PFM Logo Fokker Triplane Model T Curtiss Canuck

Volunteer Work Days

April 13 & 20, 2013

by Tom Gaylord

Jerry Stark and Steve Richardson checking the fit of a fairing template

April was a pretty good month at the Museum. Good weather, excellent volunteer turn-outs and lots got accomplished. Here are the details:


Thomas-Morse S4C Scouts

April 13 - Jerry Stark continued working on T-2's fairings, turning his attention the belly fairing just aft of the firewall. He started with a part patterned after T-1's fairing, and immediately ran into the same problems he faced with the tail skid fairing; the belly former evidently extends both further aft AND further forwards that T-1's belly former. Most problematical is where to attach the fairing along the trailing edge, as well as a fit problem with the fairing against the belly former as the fairing currently wants to smoothly arc underneath the fuselage while the belly former has a much flatter profile across the aircraft's centerline. Jerry consulted with Steve Freeman and the optimal fix is to add a thicker former to the belly former structure so the fairings have something sturdy to fasten to.

April 20 - Jerry and Steve Richardson worked on puzzling out the belly fairing on T-2. Jerry had made a cardboard template between the workdays and he and Steve spent a fair amount of time checking it and discussing ways to move forward. The cardboard template is to serve as a pattern to create an additional former or bulkhead in the belly former structure for the belly fairing's trailing edge to be screwed to.

Fokker Dr.I Triplane

Fokker Dr.I Triplane taking off

April 13 - Mike Craig and his dad were able to make the workday so they tended to the Triplane. We were expecting a tour group of WWII vets around 10 am, and Steve was anxious to fly the Triplane early on to avoid the wind picking up later in the day. Mike and the guys pulled the Triplane from the hangar once the Model Ts were moved. The engine and airplane were checked and the motor primed and lubed. The engine was started and run up.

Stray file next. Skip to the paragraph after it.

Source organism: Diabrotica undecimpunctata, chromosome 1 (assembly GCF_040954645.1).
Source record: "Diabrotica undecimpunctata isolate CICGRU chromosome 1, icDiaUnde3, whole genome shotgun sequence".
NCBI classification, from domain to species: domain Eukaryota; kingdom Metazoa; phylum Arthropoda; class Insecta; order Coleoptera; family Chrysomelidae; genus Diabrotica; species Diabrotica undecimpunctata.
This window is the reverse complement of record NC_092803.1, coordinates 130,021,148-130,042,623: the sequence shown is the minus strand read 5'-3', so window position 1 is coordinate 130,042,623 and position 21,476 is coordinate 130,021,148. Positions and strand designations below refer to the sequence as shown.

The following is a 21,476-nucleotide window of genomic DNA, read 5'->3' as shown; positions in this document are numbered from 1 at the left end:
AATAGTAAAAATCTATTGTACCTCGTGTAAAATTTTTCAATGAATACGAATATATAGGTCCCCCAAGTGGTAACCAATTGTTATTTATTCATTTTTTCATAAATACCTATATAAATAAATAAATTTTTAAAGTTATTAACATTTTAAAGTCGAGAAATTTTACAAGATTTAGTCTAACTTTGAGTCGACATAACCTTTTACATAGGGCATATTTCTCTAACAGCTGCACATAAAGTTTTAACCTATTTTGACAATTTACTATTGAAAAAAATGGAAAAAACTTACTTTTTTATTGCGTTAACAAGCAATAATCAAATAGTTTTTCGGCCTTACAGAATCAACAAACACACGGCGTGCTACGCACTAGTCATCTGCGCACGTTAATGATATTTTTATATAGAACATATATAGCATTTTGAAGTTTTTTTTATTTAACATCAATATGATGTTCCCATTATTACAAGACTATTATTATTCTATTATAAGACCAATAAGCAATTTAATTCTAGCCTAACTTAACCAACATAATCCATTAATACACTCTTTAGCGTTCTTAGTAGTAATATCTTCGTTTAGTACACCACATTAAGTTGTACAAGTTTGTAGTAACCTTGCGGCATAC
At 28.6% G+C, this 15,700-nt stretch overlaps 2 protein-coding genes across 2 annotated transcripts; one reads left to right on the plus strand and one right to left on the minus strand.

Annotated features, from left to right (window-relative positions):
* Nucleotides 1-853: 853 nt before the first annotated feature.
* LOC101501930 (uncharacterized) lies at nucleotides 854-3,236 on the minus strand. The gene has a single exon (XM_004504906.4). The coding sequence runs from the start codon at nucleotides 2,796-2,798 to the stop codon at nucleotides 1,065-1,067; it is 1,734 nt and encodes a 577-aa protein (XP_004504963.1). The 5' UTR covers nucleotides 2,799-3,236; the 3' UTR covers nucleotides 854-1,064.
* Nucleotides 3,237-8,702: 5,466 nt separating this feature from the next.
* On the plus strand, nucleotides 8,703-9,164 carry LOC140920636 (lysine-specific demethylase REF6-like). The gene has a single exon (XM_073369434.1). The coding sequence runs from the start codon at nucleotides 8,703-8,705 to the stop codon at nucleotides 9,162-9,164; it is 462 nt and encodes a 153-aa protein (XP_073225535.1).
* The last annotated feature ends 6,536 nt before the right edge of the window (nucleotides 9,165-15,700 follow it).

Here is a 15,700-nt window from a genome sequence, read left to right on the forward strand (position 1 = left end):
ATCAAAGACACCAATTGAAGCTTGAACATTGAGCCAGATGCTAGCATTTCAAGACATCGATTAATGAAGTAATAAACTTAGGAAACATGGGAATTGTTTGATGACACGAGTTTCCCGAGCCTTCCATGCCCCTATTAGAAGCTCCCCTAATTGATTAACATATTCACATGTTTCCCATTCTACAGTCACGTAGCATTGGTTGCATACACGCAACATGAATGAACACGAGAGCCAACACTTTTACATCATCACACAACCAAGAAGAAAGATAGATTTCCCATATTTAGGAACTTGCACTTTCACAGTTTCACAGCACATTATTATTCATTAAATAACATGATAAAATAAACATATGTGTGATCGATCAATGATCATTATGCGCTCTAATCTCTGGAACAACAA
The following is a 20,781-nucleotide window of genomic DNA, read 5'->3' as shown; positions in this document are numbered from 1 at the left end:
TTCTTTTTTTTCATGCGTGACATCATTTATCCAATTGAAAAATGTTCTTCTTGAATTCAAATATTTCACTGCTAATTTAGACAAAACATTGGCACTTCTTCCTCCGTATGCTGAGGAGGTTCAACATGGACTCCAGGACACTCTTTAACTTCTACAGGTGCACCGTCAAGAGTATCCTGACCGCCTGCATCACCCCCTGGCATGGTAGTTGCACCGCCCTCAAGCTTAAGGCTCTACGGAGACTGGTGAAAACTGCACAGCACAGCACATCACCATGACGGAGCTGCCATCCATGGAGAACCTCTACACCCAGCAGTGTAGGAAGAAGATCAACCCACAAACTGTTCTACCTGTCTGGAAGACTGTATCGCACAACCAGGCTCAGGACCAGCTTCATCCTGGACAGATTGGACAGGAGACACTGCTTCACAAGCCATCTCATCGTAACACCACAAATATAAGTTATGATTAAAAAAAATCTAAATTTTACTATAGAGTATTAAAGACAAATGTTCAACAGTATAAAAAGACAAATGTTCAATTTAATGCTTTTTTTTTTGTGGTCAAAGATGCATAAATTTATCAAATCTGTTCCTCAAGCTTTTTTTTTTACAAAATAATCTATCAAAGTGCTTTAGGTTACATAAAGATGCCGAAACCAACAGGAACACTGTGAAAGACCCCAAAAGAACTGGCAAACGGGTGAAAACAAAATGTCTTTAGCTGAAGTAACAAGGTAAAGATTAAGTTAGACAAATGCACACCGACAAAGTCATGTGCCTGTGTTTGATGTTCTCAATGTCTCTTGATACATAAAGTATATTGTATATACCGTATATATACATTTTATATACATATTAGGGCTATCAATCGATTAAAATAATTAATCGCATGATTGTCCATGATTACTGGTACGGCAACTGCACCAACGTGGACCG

There was a brief delay as Steve hunted down the aircraft's paperwork, but soon the airplane was hooked up to the Signal Corp truck and moved to the north end of the runway. With the engine started Steve took off and flew the airplane for quite a while, making a series of low passes and steep turns to the left and right. The landing appeared uneventful - the initial touchdown was a little off balance, but after the tail dropped the aircraft quickly stopped pretty straight and true! It probably helped that the field was softer than usual due to the recent rains!

The airplane looked great up in the air! Very exciting that this airplane will be available at the upcoming Spring Air Fair Fly-In!!

Mike Craig is continuing his search for tires as the size he looked for is not available, just as Steve had found out! However, it appears they may have been searching for the wrong sized tires! Mike and his Dad, Don, were re-measuring the wheel's diameter and struggling with the hub sticking out and making a straight measurement impossible when Don noticed the tire's size printed on the sidewall. Yup... they'd been searching for the wrong tire size!!

Curtiss Canuck

April 13 - The Canuck was immobilized for much of the morning. It was trapped in the hangar because one of the Model T ambulances (the U.S. Ambulance) was stuck in gear and there great concern about possible damage if the machine were just pushed out of the way. Team Vehicles swung into action and eventually got the transmission out of gear so it could be pulled from the hangar!

The Canuck Crew put the prop back and found all the groaning noises had stopped - interpreted as a "good thing"! On Friday the motor was still whining a bit causing raised eyebrows and concern all around.